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Capacitors - Does size matter?

Discussion in 'd.i.y.' started by Lieberung, May 1, 2021.

  1. Lieberung

    Lieberung pfm Member

    When designing an amplifier, and you want a total amount of capacitance as a power reserve for the power amp, lets say a total of 50k microfarad (F). Will there be any difference in sonic characteristics between a design using 2 large (25k F) vs another design using 10 small (5k F), when all else is identical and the total F is the same?

    Im not a electric engineer, just curious on why some manufacturers (e.g. Accuphase) use few large capacitors in their amps, while most others use smaller, but more.
  2. davidsrsb

    davidsrsb pfm Member

    Large numbers of smaller capacitors may give lower series resistance, at a cost of shorter service lifetime.
    Often it is just a sales gimmick
    mansr and Lieberung like this.
  3. sq225917

    sq225917 Bit of this, bit of that

    It's historically the way it was done, due to availability of parts, why bother soldering 30 parts into a pcb when one will do it?

    The output stage of a big ole amp doesn't care about a few mOhm of series resistance in a 50v rail.

    It has become a design fad lately, though there will be rare examples where marginally higher esr could be an issue, ie badly designed digital circuits...etc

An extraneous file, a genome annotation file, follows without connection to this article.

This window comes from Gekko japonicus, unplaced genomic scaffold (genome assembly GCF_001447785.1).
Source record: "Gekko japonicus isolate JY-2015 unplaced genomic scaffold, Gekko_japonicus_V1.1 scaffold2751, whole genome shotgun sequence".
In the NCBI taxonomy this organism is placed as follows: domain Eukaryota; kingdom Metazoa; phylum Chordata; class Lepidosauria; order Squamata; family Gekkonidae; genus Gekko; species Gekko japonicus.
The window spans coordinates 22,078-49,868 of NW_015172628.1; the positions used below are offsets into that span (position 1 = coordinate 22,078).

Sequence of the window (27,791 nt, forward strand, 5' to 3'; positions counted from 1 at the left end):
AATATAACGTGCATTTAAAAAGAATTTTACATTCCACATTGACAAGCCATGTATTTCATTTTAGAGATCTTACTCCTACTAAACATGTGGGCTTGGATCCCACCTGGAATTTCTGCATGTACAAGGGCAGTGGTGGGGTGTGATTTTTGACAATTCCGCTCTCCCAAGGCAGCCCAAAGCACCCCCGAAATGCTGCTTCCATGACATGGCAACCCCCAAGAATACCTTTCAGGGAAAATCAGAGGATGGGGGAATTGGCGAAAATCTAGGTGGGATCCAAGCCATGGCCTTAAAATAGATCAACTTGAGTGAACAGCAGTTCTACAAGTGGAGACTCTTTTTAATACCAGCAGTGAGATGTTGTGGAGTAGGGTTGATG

Lieberung likes this.
  4. Lieberung

    Lieberung pfm Member

    Thanks for your input. I have read somewhere that big caps generally are more expensive per F and that its more difficult to evenly match few identical caps in F down to decimals for each channel, than matching a pool of several smaller.. Or was it the other way around? Anyways, components cost and practicallity is ofcourse important factors for manufacturers. I was more interested in if there were other reasons. For example would big caps in theory provide better dynamics (e.g. typical in Orchestra music) but be slower to regenerate than several smaller, which might better for other types of music with less dynamic variations in dynamic scale but at a faster tempo (e.g. like rock, metal, techno).
    As you say, it might be just marketing or cost considerations.
  5. Tony L

    Tony L Administrator

    From a ‘Right To Repair’ perspective the less that need to be replaced the more likely the kit is going to dodge landfill. Whenever I see pictures of “high end” audio with huge, huge banks of small capacitors I strongly suspect no one will ever be arsed replacing them in 20-25 years which effectively renders that piece of kit environmentally damaging junk. Great design is way more than trying to extract the final 0.0002% of performance IMO. It is always a ‘whole picture’ view; function, fit, finish, reliability, serviceability etc. It is what separates the classics from the rest.
  6. davidsrsb

    davidsrsb pfm Member

    Often a lot less than that. Small capacitors have smaller volume and hence shorter lifetime at best. These big banks have to be heavily derated as it is impossible to ensure that ripple current is shared fairly unless you put a resistor in series with each part
  7. sq225917

    sq225917 Bit of this, bit of that

    As regards matching caps, you'd do that for small value signal caps in a filter, but never bother in a psu rail, it's utterly pointless.
    Mike P and Gervais Cote like this.